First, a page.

- More than 200 people – the majority of them Amhara – were killed in the attack, witnesses said.
- The massacre is blamed on an armed rebel group called the Oromo Liberation Army.
- “I’m afraid this is the deadliest attack on civilians we’ve seen in our lives,” said one survivor.
NAIROBI, Kenya (AP) — Witnesses in Ethiopia on Sunday said more than 200 people, mostly ethnic Amhara, were killed in an attack in the Oromia region, blaming a rebel group, which denies it.
It is one of the deadliest attacks in recent history as ethnic tensions continue in Africa’s second most populous country.
“I’ve counted 230 bodies. I’m afraid this is the deadliest attack on civilians we’ve seen in our lives,” Abdul-Seid Tahir, a resident of Gimbi province, told The Associated Press after narrowly addressing the police on Saturday. attack had escaped. “We are burying them in mass graves and we are still collecting bodies. Federal army units have now arrived, but we fear the attacks could continue if they leave.”
Another witness, who only gave his first name, Shambel fearing for his safety, said the local Amhara community is now desperate for a new location “before another round of massacres happens”. He said ethnic Amharas who settled in the area about 30 years ago in resettlement programs are now “being killed like chickens.”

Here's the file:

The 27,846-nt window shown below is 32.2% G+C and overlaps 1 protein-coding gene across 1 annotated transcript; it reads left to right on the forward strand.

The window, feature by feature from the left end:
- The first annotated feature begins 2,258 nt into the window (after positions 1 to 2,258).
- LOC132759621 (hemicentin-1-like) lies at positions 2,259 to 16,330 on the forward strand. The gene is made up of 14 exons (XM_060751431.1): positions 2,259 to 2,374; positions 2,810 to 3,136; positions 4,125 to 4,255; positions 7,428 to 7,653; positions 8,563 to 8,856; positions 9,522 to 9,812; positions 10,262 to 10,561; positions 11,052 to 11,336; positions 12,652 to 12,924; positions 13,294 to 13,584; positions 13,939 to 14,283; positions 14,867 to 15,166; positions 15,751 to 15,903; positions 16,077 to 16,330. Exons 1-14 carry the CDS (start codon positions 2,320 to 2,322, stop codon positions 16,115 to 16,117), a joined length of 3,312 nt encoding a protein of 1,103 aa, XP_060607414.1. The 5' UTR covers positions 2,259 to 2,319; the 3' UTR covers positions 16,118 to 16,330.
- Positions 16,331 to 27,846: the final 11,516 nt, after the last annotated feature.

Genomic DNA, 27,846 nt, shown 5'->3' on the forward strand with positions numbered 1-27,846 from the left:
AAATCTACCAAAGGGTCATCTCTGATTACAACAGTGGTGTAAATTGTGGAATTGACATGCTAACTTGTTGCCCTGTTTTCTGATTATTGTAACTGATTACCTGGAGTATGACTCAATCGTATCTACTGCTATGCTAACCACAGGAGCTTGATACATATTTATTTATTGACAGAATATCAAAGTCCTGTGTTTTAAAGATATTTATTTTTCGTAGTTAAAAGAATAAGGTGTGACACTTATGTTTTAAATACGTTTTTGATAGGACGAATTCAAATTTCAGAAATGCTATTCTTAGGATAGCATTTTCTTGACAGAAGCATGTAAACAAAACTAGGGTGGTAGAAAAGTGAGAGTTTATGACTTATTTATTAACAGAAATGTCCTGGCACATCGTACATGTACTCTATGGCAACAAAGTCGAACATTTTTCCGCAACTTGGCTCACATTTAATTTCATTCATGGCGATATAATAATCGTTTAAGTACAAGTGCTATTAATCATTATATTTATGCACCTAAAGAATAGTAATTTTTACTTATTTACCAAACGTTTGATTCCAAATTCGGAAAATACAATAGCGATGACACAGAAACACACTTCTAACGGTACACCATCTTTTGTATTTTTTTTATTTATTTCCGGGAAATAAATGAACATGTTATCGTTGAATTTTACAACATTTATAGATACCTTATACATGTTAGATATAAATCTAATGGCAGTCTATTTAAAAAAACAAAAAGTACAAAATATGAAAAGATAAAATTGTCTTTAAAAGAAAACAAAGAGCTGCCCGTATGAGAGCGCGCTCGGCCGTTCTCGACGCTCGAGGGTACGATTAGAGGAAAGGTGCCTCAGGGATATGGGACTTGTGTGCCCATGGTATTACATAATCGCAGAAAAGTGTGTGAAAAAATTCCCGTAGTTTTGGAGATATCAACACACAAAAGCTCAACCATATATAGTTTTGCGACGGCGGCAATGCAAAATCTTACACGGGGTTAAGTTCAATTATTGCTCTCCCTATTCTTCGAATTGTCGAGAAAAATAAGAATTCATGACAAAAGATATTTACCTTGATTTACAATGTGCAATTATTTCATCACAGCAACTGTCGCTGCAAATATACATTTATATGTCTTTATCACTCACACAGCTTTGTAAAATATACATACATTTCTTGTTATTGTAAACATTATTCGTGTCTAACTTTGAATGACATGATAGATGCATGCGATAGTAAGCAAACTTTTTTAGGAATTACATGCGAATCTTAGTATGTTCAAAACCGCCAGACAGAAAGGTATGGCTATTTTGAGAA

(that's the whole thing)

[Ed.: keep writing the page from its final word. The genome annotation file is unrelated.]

Both witnesses blamed the Oromo Liberation Army for the attacks. In a statement, Oromia’s regional government also blamed the OLA, saying the rebels attacked “after they were unable to resist the operations of the (federal) security forces”.
An OLA spokesperson, Odaa Tarbii, denied the allegations.
“The attack you refer to was perpetrated by the regime’s military and local militia as they withdrew from their camp in Gimbi following our recent offensive,” he said in a message to the AP. “They escaped to an area called Tole, where they attacked the locals and destroyed their property in retaliation for their alleged support for the OLA. Our fighters hadn’t even reached that area when the attacks took place.”
Ethiopia is experiencing widespread ethnic tensions in several regions, most because of historical grievances and political tensions. The Amhara people, the second largest ethnic group among Ethiopia’s more than 110 million residents, have often been targeted in regions such as Oromia.
The government-appointed Ethiopian Human Rights Commission on Sunday called on the federal government to find a “durable solution” to the killing of civilians and protect them from such attacks.